What’s more fun, driving RC cars around on rugged terrain, or having a paintball battle? How about doing both at the same time by making an RC controlled, paintball firing tank? [Nate] from the King of Random YouTube channel did just that by mounting a modified paintball gun to a stripped-down RC car, adding an RC trigger to remotely fire the gun, and covering it all in EVA foam armor in the shape of a tank. And then he did it again so that he’d have someone to battle against.
He walks through the full build in the first video below, but here are some things that stood out for us. It took some fiddling to get a servo to pull the gun trigger but how could he remotely control the servo? For that, he took over the car’s RC receiver signal for controlling audio and made it turn on and off the servo instead. We also like his use of aluminum bar. This stuff is available in the hardware section at stores like Home Depot and is easy to cut and bend. You can see it used here for mounting Wimshurst machine parts to a bicycle, and in this hack, [Nate] used it to mount the paintball gun rigidly to the car frame. He did surprise us when he used rivets instead of nuts and bolts to hold the frame together. That’s not something you see often, and it worked great.
As we said, he made two of them. In the second video below, watch the tanks in action as [Nate] and fellow YouTuber [Stuart Edge] have a tank battle in the desert.
It seems as though [Nathan] has taken some serious inspiration from the Warthog. The iconic armored buggy from Halo video games has a turret mounted to the roof. Although [Nathan]’s buggy only shoots paintballs from its turret.
Mounting paintball markers (guns) to various objects such as vehicles, robots, or other machines isn’t quite as straightforward as it seems. Vibrations from anything can transfer through a clamping system and cause paintballs to break. This, of course, inhibits the functionality of the marker and is a messy cleanup to boot. Then there has to be a way to fire the paintballs, which is usually handled by soldering to the electrical connections in the marker. And the entire rig has to stand up to the normal jostling and sudden turns from the buggy.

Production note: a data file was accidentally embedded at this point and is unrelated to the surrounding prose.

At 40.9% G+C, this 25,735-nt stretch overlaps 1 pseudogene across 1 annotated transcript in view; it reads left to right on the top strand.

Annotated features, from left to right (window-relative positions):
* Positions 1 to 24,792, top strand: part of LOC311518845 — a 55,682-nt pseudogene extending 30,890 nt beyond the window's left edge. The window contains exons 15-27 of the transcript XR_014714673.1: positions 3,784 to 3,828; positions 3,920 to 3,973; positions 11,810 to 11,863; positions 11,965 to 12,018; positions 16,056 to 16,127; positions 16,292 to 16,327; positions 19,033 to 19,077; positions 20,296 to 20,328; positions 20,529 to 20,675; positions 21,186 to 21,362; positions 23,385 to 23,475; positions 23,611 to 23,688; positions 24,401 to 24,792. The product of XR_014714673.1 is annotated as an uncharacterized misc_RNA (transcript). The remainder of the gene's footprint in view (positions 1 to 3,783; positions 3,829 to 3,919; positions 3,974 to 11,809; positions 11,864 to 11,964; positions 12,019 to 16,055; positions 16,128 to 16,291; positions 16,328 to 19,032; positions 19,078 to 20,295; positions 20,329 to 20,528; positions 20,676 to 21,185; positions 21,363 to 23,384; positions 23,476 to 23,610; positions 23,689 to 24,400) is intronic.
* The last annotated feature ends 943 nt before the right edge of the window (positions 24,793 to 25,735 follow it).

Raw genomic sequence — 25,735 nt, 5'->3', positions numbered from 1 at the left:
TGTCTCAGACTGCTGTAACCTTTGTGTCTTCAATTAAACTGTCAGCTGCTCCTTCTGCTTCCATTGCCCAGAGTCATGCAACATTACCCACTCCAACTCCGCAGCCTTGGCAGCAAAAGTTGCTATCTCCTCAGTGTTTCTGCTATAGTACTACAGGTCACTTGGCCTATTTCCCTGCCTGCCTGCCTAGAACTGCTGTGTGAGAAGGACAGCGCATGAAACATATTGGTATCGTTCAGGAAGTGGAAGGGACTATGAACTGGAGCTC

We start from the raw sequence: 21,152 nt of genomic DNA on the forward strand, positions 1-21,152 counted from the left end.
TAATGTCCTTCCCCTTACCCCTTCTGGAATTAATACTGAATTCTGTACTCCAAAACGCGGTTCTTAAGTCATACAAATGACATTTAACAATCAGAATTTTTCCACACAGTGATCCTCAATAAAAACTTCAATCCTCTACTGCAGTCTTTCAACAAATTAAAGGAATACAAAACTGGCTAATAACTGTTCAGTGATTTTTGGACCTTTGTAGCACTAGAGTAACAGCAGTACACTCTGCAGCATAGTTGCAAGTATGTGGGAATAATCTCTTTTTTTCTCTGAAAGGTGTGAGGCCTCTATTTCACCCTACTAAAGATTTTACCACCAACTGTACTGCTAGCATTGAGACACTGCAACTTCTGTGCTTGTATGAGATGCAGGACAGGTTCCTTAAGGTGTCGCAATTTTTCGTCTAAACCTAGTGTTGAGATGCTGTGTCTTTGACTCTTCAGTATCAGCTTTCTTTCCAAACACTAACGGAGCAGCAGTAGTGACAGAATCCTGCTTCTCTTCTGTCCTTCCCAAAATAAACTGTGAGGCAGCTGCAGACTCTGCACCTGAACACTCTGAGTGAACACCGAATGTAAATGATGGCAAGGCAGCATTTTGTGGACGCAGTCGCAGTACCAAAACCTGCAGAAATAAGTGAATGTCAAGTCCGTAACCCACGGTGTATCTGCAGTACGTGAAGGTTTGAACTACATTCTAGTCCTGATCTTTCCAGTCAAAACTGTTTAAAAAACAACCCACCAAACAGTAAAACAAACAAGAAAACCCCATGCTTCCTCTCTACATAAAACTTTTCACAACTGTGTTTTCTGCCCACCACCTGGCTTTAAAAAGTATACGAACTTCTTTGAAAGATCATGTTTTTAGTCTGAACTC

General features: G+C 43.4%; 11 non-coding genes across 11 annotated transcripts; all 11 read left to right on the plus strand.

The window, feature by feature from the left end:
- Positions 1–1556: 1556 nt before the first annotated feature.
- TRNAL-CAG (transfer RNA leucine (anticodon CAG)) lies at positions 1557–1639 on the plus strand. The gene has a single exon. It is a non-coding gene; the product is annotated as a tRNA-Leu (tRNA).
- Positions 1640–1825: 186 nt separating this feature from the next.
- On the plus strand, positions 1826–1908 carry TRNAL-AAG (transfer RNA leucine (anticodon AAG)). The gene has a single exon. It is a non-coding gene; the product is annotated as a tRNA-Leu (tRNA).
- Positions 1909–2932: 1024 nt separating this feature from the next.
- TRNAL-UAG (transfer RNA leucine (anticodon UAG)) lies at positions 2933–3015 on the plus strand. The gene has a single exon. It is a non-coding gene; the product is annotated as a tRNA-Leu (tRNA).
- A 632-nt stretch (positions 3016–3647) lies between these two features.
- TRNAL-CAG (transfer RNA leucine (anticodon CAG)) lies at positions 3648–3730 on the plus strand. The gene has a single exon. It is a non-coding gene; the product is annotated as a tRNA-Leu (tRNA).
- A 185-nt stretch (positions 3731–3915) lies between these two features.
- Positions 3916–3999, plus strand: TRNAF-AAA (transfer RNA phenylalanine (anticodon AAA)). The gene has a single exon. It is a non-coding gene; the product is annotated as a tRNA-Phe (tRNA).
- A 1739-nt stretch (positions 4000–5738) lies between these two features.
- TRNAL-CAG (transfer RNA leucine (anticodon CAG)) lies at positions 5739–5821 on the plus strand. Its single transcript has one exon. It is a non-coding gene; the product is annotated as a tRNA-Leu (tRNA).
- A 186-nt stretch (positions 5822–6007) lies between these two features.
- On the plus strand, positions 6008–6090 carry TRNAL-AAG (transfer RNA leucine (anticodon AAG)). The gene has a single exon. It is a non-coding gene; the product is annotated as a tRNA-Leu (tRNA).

[Nathan] has solved these problems first by creating a custom fast-change mount that allows any malfunctioning markers to be changed rapidly. The electronic firing mechanism is handled by an ATtiny microcontroller and there is a custom electrical connection that is automatically made when the marker is bolted to the mount.
The new system allows markers to be changed in about 30 seconds, much better than any other system. Maybe in the future [Nathan] can upgrade the buggy’s turret to accommodate a paintball minigun.
We’ve seen quite a few automated paintball marker systems over the years. Generally it’s the same story – a motion detection system used to target and fire upon the opposing team, prowlers, spouses, etc. [Waterloo Labs] decided to take a slightly different approach, and create a system that intentionally misses its target. Paintball Picasso uses a pair of Tippmann A-5 paintball markers to draw an outline around the person in its sights. This is a rather safe project for [Waterloo Labs], considering their previous adventures in car surfing.
The Paintball Picasso system uses a webcam to capture an image of a willing test subject. Picasso then processes the image. The human outline is plotted on a 50×50 grid of paintball pixels. Then the real fun begins. Paintball Picasso uses a National Instruments myRIO to command two paintball markers to simultaneously fire. The markers are fitted with high torque R/C style servos for pan and tilt. At 10 rounds per second the markers quickly draw the human outline. The test subject walks away slightly splattered, but otherwise unscathed. With a matrix of 2500 points, [Waterloo Labs] has enough resolution to draw some basic logos.